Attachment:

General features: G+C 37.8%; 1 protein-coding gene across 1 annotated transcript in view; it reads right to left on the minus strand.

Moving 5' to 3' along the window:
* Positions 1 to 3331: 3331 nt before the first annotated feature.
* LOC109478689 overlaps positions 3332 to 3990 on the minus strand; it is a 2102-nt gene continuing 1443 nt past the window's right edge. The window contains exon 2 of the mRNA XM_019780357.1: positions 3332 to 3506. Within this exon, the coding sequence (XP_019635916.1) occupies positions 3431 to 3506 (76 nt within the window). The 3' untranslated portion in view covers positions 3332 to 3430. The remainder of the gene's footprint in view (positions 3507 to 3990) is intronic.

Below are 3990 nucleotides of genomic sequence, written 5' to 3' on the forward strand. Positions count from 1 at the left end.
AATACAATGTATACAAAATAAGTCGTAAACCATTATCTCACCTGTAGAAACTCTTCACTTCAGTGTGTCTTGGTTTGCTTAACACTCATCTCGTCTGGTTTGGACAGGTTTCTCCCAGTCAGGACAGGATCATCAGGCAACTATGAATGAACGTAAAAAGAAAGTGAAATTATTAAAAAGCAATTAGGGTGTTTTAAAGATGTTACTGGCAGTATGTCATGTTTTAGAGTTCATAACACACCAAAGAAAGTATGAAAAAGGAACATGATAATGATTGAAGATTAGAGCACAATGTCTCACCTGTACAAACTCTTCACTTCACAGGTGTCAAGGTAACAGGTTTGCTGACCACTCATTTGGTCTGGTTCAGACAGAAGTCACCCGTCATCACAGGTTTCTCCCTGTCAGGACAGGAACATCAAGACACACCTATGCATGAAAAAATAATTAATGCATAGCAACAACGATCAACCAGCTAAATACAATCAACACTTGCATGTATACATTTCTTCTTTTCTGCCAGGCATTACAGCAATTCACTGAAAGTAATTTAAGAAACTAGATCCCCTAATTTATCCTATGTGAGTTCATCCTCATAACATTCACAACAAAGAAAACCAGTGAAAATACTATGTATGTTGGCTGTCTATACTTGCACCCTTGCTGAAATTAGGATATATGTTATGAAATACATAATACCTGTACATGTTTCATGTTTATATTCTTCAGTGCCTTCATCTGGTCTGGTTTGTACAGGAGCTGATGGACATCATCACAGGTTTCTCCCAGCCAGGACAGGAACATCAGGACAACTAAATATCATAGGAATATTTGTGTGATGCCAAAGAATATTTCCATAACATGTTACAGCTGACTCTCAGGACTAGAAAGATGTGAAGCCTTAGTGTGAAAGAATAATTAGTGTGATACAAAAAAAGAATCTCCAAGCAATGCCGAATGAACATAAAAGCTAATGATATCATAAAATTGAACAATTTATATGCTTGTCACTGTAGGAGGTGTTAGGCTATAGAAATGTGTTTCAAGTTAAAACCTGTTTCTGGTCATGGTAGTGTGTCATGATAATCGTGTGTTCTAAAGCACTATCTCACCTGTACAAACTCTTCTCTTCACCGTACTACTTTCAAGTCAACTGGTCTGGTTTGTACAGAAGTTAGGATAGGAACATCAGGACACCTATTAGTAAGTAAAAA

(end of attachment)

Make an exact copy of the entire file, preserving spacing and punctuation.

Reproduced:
General features: G+C 37.8%; 1 protein-coding gene across 1 annotated transcript in view; it reads right to left on the minus strand.

Moving 5' to 3' along the window:
* Positions 1 to 3331: 3331 nt before the first annotated feature.
* LOC109478689 overlaps positions 3332 to 3990 on the minus strand; it is a 2102-nt gene continuing 1443 nt past the window's right edge. The window contains exon 2 of the mRNA XM_019780357.1: positions 3332 to 3506. Within this exon, the coding sequence (XP_019635916.1) occupies positions 3431 to 3506 (76 nt within the window). The 3' untranslated portion in view covers positions 3332 to 3430. The remainder of the gene's footprint in view (positions 3507 to 3990) is intronic.

Below are 3990 nucleotides of genomic sequence, written 5' to 3' on the forward strand. Positions count from 1 at the left end.
AATACAATGTATACAAAATAAGTCGTAAACCATTATCTCACCTGTAGAAACTCTTCACTTCAGTGTGTCTTGGTTTGCTTAACACTCATCTCGTCTGGTTTGGACAGGTTTCTCCCAGTCAGGACAGGATCATCAGGCAACTATGAATGAACGTAAAAAGAAAGTGAAATTATTAAAAAGCAATTAGGGTGTTTTAAAGATGTTACTGGCAGTATGTCATGTTTTAGAGTTCATAACACACCAAAGAAAGTATGAAAAAGGAACATGATAATGATTGAAGATTAGAGCACAATGTCTCACCTGTACAAACTCTTCACTTCACAGGTGTCAAGGTAACAGGTTTGCTGACCACTCATTTGGTCTGGTTCAGACAGAAGTCACCCGTCATCACAGGTTTCTCCCTGTCAGGACAGGAACATCAAGACACACCTATGCATGAAAAAATAATTAATGCATAGCAACAACGATCAACCAGCTAAATACAATCAACACTTGCATGTATACATTTCTTCTTTTCTGCCAGGCATTACAGCAATTCACTGAAAGTAATTTAAGAAACTAGATCCCCTAATTTATCCTATGTGAGTTCATCCTCATAACATTCACAACAAAGAAAACCAGTGAAAATACTATGTATGTTGGCTGTCTATACTTGCACCCTTGCTGAAATTAGGATATATGTTATGAAATACATAATACCTGTACATGTTTCATGTTTATATTCTTCAGTGCCTTCATCTGGTCTGGTTTGTACAGGAGCTGATGGACATCATCACAGGTTTCTCCCAGCCAGGACAGGAACATCAGGACAACTAAATATCATAGGAATATTTGTGTGATGCCAAAGAATATTTCCATAACATGTTACAGCTGACTCTCAGGACTAGAAAGATGTGAAGCCTTAGTGTGAAAGAATAATTAGTGTGATACAAAAAAAGAATCTCCAAGCAATGCCGAATGAACATAAAAGCTAATGATATCATAAAATTGAACAATTTATATGCTTGTCACTGTAGGAGGTGTTAGGCTATAGAAATGTGTTTCAAGTTAAAACCTGTTTCTGGTCATGGTAGTGTGTCATGATAATCGTGTGTTCTAAAGCACTATCTCACCTGTACAAACTCTTCTCTTCACCGTACTACTTTCAAGTCAACTGGTCTGGTTTGTACAGAAGTTAGGATAGGAACATCAGGACACCTATTAGTAAGTAAAAA